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Farm Preservation

NEWS
April 18, 1993
Cartoon's Brush Was Too BroadOn March 21, an editorial cartoon ran in The Sun for Howard County regarding Howard County redistricting. The drawing was a Caucasian boy trying to explain the reasons why the Centennial district should not be redistricted to Wilde Lake; the boy was unable to defend his reasoning.Behind the boy was a mass of nondescript figures casting a look of scorn upon a befuddled Afro-American boy. The cartoon more than hinted that the reason members of the Centennial district didn't want to be redistricted was because of discrimination.
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NEWS
March 16, 1993
None too soon, the Howard County Council has passed a bill that revises the county's criteria for admission to its farmland preservation program and raises the top purchase price permissible to $6,600 an acre.When the law takes effect in May, the Howard County government can begin saving the best pieces of farmland from the grasp of developers. The window of opportunity has been made even wider by land prices and interest rates suppressed by the recession.In its initial form, from 1980 to 1988, the preservation program couldn't compete with what developers were offering.
NEWS
By James M. Coram and James M. Coram,Staff Writer | January 27, 1993
County Executive Charles I. Ecker sent the County Council legislation this week that would tighten the criteria for admission to the county's farmland preservation program and set a maximum price for easements of $6,600 an acre.The program has been on hold since last January, when the council approved $2 million for easements on 353 acres. Property owners who sell easements to the county agree to keep their land free from development.When the program was halted, 30 property owners were awaiting admission to the program.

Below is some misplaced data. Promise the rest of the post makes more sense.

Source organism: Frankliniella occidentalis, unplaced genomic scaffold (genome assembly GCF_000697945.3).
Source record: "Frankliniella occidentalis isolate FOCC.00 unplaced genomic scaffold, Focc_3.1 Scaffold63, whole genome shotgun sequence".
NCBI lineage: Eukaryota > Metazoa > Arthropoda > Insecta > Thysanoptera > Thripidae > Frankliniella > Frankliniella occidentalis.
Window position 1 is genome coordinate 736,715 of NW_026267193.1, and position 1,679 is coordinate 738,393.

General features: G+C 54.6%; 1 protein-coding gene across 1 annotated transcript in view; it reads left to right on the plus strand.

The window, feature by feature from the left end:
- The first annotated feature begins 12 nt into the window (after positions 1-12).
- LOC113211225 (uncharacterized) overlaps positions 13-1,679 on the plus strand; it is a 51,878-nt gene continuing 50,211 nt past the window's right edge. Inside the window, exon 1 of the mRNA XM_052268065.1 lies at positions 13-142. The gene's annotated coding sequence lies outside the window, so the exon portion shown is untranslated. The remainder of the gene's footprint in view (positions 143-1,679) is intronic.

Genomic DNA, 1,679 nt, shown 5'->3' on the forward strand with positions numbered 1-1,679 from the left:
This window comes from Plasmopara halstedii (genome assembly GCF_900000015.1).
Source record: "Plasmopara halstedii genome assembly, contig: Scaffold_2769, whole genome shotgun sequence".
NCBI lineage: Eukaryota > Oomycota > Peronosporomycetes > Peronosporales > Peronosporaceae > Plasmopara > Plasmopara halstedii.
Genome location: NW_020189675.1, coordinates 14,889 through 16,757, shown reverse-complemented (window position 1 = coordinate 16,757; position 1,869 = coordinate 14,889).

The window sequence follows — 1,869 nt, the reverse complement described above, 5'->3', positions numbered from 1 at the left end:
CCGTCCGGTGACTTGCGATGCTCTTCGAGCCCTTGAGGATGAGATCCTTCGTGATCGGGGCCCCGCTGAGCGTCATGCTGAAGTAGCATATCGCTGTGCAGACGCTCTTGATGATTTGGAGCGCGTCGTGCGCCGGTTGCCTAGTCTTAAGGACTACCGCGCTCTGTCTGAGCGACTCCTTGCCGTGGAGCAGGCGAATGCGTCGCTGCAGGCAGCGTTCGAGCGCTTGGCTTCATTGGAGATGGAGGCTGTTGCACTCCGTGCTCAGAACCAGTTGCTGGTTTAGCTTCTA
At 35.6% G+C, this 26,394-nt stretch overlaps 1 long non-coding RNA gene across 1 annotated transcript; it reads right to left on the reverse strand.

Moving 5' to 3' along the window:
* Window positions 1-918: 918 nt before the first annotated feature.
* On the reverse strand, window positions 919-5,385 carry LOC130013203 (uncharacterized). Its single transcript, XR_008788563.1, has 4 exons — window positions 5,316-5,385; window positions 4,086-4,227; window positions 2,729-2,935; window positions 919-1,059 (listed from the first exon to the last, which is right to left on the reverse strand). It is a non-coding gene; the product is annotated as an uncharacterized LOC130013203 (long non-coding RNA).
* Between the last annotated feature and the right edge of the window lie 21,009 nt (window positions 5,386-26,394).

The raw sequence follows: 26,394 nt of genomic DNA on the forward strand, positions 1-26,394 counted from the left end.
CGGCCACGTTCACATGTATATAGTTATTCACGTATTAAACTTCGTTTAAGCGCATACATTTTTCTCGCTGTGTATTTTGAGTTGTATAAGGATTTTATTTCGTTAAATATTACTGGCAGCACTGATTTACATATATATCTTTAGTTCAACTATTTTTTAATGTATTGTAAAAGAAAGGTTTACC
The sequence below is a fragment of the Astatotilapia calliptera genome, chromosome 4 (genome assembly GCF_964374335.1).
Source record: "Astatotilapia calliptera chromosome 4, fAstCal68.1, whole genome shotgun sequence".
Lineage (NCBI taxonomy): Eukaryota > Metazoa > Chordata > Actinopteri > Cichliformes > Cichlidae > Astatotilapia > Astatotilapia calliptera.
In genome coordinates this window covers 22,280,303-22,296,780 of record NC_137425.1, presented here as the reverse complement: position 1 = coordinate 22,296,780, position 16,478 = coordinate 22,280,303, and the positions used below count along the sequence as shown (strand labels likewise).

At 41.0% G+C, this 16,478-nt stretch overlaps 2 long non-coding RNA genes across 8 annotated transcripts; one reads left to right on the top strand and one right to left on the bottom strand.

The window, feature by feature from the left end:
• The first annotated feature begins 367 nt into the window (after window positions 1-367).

SPORTS
By LONNY WEAVER | January 24, 1993
"I've got to admit that I really didn't think today was going to be as great as it turned out to be. I don't know what I was expecting, but it sure wasn't what we just enjoyed," said local sportsman Dick Broden as we pulled out of the Foxy Pheasant Hunting Preserve last Monday.Pheasant hunting throughout my central Maryland home turf has declined so sharply over the past decade that my former ringneck gunning pals and I don't even bother anymore. Take Carroll County Bank & Trust Company vice president Bob Chrest, for example.
NEWS
By Carol L. Bowers and Carol L. Bowers,Staff Writer | November 4, 1992
Harford voters overwhelmingly approved a change to the County Charter that will make it easier to borrow money to preserve farmland and another that will streamline purchases.With all 40 precincts reporting, seven of 10 Harford voters yesterday favored Question A, which will allow the county government to use a different method to repay money it borrows on the bond market to pay farmers not to develop farmland.The charter change will let the county repay money borrowed on the bond market with installments that vary by more than 50 percent.
NEWS
By Amy L. Miller and Amy L. Miller,Staff Writer | October 20, 1992